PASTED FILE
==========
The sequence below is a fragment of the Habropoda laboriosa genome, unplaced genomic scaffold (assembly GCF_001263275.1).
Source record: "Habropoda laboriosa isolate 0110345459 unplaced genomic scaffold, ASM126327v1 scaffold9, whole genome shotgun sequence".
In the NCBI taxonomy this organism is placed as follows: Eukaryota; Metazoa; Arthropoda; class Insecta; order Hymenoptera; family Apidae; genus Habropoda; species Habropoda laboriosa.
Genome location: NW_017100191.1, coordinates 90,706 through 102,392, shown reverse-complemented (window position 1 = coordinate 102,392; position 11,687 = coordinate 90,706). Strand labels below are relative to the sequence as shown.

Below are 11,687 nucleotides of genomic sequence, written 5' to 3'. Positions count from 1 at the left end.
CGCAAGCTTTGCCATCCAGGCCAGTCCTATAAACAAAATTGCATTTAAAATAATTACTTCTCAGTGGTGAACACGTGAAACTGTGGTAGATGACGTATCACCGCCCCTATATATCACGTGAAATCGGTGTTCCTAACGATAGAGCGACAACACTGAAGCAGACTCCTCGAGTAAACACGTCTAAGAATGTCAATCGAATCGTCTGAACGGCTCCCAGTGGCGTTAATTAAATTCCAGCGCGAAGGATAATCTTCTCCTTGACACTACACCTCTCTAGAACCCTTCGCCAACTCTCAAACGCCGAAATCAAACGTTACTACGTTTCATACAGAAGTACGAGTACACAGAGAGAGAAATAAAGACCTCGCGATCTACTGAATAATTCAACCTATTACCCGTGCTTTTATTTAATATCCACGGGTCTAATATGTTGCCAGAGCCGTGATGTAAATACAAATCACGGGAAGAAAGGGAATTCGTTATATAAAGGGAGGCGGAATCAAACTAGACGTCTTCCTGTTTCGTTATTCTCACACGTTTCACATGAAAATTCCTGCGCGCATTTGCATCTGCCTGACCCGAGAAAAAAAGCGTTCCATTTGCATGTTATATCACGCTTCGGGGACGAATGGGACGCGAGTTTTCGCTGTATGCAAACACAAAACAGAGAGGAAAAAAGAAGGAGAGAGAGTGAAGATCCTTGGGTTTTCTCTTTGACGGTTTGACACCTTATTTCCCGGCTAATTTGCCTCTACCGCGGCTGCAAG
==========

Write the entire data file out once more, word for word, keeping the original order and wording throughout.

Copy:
The sequence below is a fragment of the Habropoda laboriosa genome, unplaced genomic scaffold (assembly GCF_001263275.1).
Source record: "Habropoda laboriosa isolate 0110345459 unplaced genomic scaffold, ASM126327v1 scaffold9, whole genome shotgun sequence".
In the NCBI taxonomy this organism is placed as follows: Eukaryota; Metazoa; Arthropoda; class Insecta; order Hymenoptera; family Apidae; genus Habropoda; species Habropoda laboriosa.
Genome location: NW_017100191.1, coordinates 90,706 through 102,392, shown reverse-complemented (window position 1 = coordinate 102,392; position 11,687 = coordinate 90,706). Strand labels below are relative to the sequence as shown.

Below are 11,687 nucleotides of genomic sequence, written 5' to 3'. Positions count from 1 at the left end.
CGCAAGCTTTGCCATCCAGGCCAGTCCTATAAACAAAATTGCATTTAAAATAATTACTTCTCAGTGGTGAACACGTGAAACTGTGGTAGATGACGTATCACCGCCCCTATATATCACGTGAAATCGGTGTTCCTAACGATAGAGCGACAACACTGAAGCAGACTCCTCGAGTAAACACGTCTAAGAATGTCAATCGAATCGTCTGAACGGCTCCCAGTGGCGTTAATTAAATTCCAGCGCGAAGGATAATCTTCTCCTTGACACTACACCTCTCTAGAACCCTTCGCCAACTCTCAAACGCCGAAATCAAACGTTACTACGTTTCATACAGAAGTACGAGTACACAGAGAGAGAAATAAAGACCTCGCGATCTACTGAATAATTCAACCTATTACCCGTGCTTTTATTTAATATCCACGGGTCTAATATGTTGCCAGAGCCGTGATGTAAATACAAATCACGGGAAGAAAGGGAATTCGTTATATAAAGGGAGGCGGAATCAAACTAGACGTCTTCCTGTTTCGTTATTCTCACACGTTTCACATGAAAATTCCTGCGCGCATTTGCATCTGCCTGACCCGAGAAAAAAAGCGTTCCATTTGCATGTTATATCACGCTTCGGGGACGAATGGGACGCGAGTTTTCGCTGTATGCAAACACAAAACAGAGAGGAAAAAAGAAGGAGAGAGAGTGAAGATCCTTGGGTTTTCTCTTTGACGGTTTGACACCTTATTTCCCGGCTAATTTGCCTCTACCGCGGCTGCAAG